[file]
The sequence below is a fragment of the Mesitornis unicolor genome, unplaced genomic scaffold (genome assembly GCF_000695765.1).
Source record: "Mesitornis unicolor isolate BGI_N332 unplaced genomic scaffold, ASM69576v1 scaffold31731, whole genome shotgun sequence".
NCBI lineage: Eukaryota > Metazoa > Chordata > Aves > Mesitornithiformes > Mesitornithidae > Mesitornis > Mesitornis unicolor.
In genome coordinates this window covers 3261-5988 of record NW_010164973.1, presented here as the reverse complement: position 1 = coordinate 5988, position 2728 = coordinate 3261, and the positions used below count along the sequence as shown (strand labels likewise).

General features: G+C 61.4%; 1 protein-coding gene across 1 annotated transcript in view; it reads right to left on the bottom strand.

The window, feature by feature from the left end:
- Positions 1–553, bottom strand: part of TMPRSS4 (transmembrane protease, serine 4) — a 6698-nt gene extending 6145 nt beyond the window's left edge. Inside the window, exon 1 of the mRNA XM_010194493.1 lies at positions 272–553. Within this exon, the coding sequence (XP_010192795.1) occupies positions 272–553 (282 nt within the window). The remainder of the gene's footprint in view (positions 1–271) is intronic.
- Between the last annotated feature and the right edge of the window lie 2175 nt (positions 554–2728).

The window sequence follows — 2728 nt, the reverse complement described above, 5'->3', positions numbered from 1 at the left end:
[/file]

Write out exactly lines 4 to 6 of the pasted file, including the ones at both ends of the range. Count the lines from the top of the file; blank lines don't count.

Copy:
In genome coordinates this window covers 3261-5988 of record NW_010164973.1, presented here as the reverse complement: position 1 = coordinate 5988, position 2728 = coordinate 3261, and the positions used below count along the sequence as shown (strand labels likewise).

General features: G+C 61.4%; 1 protein-coding gene across 1 annotated transcript in view; it reads right to left on the bottom strand.

The window, feature by feature from the left end: